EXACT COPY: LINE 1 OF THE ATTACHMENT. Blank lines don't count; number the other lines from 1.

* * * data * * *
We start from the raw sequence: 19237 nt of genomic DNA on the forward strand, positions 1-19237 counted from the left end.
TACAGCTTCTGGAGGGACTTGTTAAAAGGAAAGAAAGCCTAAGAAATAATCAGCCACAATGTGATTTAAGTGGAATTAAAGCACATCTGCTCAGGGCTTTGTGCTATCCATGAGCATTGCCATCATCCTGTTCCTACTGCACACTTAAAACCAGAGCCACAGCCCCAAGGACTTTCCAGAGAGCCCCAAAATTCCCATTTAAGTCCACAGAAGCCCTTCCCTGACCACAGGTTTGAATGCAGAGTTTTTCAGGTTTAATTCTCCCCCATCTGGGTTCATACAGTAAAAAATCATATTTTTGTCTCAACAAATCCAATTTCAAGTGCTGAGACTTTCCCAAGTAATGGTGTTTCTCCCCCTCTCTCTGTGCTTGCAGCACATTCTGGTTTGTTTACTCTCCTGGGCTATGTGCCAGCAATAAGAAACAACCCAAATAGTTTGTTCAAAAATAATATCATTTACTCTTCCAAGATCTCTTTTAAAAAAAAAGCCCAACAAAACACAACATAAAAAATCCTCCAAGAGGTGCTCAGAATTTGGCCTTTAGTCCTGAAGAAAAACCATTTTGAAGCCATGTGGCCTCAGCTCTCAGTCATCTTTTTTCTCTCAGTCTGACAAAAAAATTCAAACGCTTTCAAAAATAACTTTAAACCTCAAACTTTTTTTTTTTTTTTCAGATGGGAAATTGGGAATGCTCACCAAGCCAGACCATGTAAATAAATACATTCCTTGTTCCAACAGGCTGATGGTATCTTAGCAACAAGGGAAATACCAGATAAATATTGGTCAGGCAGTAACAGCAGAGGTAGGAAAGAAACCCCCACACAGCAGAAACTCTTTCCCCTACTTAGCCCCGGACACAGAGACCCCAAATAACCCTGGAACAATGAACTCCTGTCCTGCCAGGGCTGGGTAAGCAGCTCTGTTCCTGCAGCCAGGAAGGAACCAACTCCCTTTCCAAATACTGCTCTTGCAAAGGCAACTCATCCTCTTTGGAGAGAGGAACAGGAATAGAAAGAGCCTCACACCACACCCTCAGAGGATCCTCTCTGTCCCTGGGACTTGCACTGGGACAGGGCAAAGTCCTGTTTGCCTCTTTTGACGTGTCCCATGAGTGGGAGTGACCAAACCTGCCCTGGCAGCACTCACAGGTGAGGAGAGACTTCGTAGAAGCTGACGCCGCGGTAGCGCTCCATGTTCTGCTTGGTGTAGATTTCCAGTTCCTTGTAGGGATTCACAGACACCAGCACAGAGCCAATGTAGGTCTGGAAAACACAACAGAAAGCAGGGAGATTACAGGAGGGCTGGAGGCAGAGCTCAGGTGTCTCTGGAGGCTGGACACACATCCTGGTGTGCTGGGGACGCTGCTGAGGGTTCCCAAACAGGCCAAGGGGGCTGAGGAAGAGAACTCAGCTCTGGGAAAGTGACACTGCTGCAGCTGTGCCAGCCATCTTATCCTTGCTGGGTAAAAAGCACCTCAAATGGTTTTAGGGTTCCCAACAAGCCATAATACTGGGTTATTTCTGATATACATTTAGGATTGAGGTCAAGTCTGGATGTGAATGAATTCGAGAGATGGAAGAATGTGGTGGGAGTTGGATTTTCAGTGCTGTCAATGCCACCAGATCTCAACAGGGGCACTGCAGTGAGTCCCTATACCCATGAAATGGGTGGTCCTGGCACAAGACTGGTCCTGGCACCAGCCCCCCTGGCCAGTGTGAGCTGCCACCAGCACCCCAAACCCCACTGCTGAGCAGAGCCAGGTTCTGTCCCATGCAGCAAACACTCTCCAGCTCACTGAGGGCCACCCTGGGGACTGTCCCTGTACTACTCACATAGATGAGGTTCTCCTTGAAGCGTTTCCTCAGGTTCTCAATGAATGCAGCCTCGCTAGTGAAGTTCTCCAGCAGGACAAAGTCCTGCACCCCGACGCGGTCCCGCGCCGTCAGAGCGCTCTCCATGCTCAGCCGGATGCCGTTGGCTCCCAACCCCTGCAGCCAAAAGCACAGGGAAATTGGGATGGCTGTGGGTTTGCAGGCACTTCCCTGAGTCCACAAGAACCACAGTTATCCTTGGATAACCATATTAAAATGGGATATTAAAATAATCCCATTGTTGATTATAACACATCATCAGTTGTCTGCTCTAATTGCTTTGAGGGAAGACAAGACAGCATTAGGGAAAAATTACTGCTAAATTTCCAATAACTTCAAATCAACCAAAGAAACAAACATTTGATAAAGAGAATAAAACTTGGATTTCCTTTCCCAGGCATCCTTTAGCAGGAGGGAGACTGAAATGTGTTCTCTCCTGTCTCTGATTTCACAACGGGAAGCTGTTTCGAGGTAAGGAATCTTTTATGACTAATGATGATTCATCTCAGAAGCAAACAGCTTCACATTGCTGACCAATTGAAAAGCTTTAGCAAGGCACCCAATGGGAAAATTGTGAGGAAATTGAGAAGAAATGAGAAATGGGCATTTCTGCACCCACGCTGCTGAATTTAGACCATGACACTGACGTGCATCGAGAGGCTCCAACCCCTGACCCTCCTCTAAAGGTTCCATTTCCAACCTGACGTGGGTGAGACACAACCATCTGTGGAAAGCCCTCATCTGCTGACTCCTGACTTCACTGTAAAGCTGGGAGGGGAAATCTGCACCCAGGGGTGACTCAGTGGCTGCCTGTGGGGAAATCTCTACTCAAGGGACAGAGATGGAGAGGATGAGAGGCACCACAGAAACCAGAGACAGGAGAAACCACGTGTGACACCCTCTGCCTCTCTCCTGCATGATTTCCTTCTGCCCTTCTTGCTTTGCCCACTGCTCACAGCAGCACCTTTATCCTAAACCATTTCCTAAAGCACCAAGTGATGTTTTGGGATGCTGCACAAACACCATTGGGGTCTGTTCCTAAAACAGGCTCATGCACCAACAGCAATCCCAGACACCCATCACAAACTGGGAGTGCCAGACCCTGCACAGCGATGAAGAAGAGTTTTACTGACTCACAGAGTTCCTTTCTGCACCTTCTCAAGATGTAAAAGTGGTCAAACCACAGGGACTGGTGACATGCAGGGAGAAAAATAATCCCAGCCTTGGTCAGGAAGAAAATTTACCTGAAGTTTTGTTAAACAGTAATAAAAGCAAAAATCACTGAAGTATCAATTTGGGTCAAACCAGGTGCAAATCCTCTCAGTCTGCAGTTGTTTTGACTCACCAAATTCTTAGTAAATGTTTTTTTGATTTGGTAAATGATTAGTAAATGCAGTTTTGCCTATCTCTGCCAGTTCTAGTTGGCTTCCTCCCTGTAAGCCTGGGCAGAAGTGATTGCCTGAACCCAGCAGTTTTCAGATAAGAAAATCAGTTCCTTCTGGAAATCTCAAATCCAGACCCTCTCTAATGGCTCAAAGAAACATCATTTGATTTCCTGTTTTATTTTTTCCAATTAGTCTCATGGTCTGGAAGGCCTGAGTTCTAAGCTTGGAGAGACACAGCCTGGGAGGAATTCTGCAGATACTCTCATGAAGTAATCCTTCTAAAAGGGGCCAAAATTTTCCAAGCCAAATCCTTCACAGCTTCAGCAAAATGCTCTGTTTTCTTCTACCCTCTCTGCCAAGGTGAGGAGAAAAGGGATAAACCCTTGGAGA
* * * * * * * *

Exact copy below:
We start from the raw sequence: 19237 nt of genomic DNA on the forward strand, positions 1-19237 counted from the left end.